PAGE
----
- Week 3: Limit your gadget usage – No gadgets during meals and also, stay away from the TV, phones/iPad, or Kindle 30 minutes before bedtime.
- Week 4: Eat a wholesome meal between 4-6 pm in the evening. Examples of a wholesome meal would be groundnuts, channa, chapati with jaggery and ghee, poha, upma, dosa, egg toast, homemade khakra or mathri, grilled cheese, and vegetable sandwich. Treats like besan laddoo and goond laddoo are also included in this list – YAY!
- Week 5: Move more, sit less – For example,
- Move around every 30 minutes.
- Climb at least 4 floors every day.
- At least once a week, do the dishes, sweep your house or wash your own clothes.
- Walk 100 steps after dinner.
- Park your car as far as possible from your destination. No more looking for the closest parking spot.
- Week 6 – Start with at least one session of strength training every week.
- Week 7 – Eat dal and rice for dinner.
- Week 8 – Use the mental meal map as a tool to help you eat the right quantity. The mental map took works like this –
- Step 1 – Visualize your meal i.e. the portion you would like to eat.
- Step 2 – Serve yourself half of what you visualized
- Step 3 – Take double the time to eat your meal
- Step 4 – If you are still hungry, start again from step 1.
- Week 9 – Practice Suryanamaskar daily. Don’t drop below 5 rounds or go beyond 12.
- Week 10 – Have sherbets and other traditional summer drinks throughout the day. These summer drinks help reduce acidity and prevents bloating. Prevents UTI and fevers and gives you a smooth, flawless complexion. The options are-
- Coconut water (Nariyal Pani) – mid-morning and preferably before noon. Add a small teaspoon of sabja seeds if you have enlarged pores during summer.
- Chaas (buttermilk) – Just after lunch. It is a good source of B12 and prevents bloating.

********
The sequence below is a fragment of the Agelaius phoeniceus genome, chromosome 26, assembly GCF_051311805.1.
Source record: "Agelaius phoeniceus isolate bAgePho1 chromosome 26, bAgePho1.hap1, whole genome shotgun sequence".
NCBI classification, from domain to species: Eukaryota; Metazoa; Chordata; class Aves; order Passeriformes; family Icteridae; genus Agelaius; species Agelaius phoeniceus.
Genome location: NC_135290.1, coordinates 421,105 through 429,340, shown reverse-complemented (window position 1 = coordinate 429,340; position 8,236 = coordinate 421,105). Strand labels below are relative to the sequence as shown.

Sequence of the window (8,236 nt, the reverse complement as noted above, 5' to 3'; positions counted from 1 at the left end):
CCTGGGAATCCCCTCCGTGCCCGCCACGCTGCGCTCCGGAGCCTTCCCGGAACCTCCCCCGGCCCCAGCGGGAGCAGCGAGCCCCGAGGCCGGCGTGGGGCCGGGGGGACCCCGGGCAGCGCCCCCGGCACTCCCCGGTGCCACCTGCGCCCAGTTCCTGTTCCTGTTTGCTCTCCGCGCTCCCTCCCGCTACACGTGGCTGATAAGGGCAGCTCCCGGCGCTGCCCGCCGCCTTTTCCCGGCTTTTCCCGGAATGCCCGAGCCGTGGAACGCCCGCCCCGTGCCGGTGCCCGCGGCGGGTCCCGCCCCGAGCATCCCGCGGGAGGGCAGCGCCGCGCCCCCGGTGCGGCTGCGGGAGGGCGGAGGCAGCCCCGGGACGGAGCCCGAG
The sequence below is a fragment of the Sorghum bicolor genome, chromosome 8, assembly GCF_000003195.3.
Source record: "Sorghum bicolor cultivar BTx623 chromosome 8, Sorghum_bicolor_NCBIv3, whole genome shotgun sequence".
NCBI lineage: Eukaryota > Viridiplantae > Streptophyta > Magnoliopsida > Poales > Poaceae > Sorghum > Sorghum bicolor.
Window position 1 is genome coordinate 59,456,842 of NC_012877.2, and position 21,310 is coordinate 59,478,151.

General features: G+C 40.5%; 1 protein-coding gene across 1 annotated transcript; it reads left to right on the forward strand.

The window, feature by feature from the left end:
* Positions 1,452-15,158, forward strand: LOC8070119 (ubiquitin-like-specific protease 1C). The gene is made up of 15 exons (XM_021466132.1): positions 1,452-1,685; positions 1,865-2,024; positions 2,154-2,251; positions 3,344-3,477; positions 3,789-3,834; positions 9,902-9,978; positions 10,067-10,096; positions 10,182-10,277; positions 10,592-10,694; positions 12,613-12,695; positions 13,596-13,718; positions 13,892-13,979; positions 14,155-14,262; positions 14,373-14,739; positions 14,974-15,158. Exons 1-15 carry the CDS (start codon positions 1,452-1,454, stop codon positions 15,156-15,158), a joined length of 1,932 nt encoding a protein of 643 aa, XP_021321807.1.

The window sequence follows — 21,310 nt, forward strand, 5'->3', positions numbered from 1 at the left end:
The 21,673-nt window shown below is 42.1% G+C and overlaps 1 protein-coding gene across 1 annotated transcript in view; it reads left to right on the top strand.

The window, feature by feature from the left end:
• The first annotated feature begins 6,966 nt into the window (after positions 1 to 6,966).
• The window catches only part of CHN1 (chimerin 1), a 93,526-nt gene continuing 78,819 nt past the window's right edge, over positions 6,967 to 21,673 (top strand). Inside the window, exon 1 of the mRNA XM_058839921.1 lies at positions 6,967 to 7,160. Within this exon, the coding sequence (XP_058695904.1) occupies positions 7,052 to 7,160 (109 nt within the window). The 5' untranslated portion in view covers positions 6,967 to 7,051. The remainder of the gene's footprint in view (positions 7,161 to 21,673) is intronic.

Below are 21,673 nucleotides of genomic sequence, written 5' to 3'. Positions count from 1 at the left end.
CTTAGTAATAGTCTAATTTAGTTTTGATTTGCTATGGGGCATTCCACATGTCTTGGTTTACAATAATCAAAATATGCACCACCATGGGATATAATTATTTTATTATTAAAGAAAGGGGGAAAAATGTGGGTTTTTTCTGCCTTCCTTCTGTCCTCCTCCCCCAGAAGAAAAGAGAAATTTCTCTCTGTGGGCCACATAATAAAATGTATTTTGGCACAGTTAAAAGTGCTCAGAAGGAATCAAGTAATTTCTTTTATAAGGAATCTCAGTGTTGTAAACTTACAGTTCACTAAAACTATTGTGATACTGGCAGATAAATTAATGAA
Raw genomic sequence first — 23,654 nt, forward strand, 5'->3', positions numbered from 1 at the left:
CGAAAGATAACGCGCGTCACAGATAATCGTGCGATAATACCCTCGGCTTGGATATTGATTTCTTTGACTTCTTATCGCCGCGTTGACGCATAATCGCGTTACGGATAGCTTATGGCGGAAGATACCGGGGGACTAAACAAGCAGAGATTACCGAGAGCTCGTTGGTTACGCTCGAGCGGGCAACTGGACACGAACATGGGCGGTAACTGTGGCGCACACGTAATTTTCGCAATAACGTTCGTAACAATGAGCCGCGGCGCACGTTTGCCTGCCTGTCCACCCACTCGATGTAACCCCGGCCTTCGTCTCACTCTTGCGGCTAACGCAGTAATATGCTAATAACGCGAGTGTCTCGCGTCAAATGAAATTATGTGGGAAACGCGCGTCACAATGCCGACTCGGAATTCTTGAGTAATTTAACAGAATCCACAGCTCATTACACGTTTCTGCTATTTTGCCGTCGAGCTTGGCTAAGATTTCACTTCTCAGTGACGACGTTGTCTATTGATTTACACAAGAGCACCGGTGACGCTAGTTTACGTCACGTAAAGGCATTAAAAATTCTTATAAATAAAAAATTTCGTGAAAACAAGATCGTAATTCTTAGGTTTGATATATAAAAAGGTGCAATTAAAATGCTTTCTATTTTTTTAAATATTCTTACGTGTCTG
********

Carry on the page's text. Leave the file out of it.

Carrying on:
- Nimbu sherbet (lemonade)– with an early evening snack. Add black salt, sugar, jeera, and black pepper to your lemonade.
- Kulith (horse gram) – at dinner. It helps if you have gas issues. Either make a dal out of it and eat it with rice or turn it into a pithla (like a soup) with dahi and just have that for dinner instead. Also, a very good option for those with diabetes or weak digestion.
- Week 11 – Top 3 kitchen rules
- Reduce plastic.
- Bring back the iron kadhai.
- Heat, don’t microwave
- Week 12 – Bring back the fats
- Start tempering your food (Tadka in kacchi ghaani oils) Use oils native to your region – mustard for north and northeast India, groundnut or til for central and western, and coconut for Kerela. Avoid oil-free or fat-free at all costs and go for cold-pressed oil i.e oil is extracted at a lower temperature and therefore fatty acids, vitamins, and other nutrients are intact.
- Use coconut as garnishing, chutney, etc – Garnish your food with it, turn it into laddoos and barfis, make chutneys out of it, have the coconut malai and even the dry coconut with jaggery or just peanuts.
- Cashews as mid-meal or with milk before sleeping Other than the good fat, it is rich in minerals, amino acids, and vitamins. Helps you relax and sleep better. It is also a natural anti-depressant.
I would strongly recommend you check out Rujuta Diwekar’s Facebook page where she goes over each guideline in detail. The above summary is to serve as a quick reference guide for time-crunched folks.
Here’s a quick recap